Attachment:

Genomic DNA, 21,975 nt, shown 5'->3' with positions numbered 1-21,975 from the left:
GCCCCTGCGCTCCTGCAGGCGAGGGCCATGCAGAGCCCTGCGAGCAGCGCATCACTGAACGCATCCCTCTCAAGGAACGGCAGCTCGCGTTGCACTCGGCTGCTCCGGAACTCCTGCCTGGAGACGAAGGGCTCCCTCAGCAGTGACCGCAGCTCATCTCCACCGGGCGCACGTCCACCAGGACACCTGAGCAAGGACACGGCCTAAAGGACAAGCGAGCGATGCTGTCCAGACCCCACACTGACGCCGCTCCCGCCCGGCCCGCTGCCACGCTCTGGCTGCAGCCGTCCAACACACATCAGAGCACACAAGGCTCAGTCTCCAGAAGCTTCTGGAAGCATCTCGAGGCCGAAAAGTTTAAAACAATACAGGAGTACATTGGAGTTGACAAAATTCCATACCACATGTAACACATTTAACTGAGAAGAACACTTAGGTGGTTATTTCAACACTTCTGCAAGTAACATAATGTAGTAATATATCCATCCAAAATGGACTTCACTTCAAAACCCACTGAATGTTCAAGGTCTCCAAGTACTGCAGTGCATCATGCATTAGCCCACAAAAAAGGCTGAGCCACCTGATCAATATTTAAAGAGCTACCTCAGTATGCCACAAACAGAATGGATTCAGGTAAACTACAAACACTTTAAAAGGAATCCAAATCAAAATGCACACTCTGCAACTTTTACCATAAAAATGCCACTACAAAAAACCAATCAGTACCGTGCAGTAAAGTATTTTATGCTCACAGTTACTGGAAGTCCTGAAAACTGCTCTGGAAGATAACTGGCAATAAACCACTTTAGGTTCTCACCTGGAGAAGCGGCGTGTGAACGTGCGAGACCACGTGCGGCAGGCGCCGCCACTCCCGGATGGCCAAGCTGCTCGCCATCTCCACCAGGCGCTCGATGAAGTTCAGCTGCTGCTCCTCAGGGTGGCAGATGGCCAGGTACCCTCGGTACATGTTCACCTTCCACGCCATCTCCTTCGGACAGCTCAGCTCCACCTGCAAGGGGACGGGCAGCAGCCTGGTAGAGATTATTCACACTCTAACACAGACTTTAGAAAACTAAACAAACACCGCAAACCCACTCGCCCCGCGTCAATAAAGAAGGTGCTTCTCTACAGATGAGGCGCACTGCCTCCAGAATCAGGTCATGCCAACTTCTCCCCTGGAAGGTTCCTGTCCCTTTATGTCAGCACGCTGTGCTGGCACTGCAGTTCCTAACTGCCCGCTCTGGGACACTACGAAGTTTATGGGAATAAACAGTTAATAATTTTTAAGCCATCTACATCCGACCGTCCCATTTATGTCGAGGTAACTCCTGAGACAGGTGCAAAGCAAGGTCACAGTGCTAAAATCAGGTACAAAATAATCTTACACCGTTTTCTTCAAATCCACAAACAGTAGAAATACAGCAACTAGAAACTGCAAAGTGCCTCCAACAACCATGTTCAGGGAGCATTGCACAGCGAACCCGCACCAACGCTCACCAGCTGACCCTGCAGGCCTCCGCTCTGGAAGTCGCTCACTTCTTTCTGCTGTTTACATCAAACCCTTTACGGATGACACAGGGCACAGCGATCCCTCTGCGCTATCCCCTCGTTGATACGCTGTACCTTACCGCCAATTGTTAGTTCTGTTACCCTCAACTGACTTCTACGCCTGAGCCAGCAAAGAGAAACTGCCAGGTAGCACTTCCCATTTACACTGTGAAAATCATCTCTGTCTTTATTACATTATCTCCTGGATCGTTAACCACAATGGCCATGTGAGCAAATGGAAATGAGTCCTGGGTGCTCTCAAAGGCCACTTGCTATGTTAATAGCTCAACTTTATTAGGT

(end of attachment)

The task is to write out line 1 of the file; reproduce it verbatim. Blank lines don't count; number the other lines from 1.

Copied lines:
Genomic DNA, 21,975 nt, shown 5'->3' with positions numbered 1-21,975 from the left: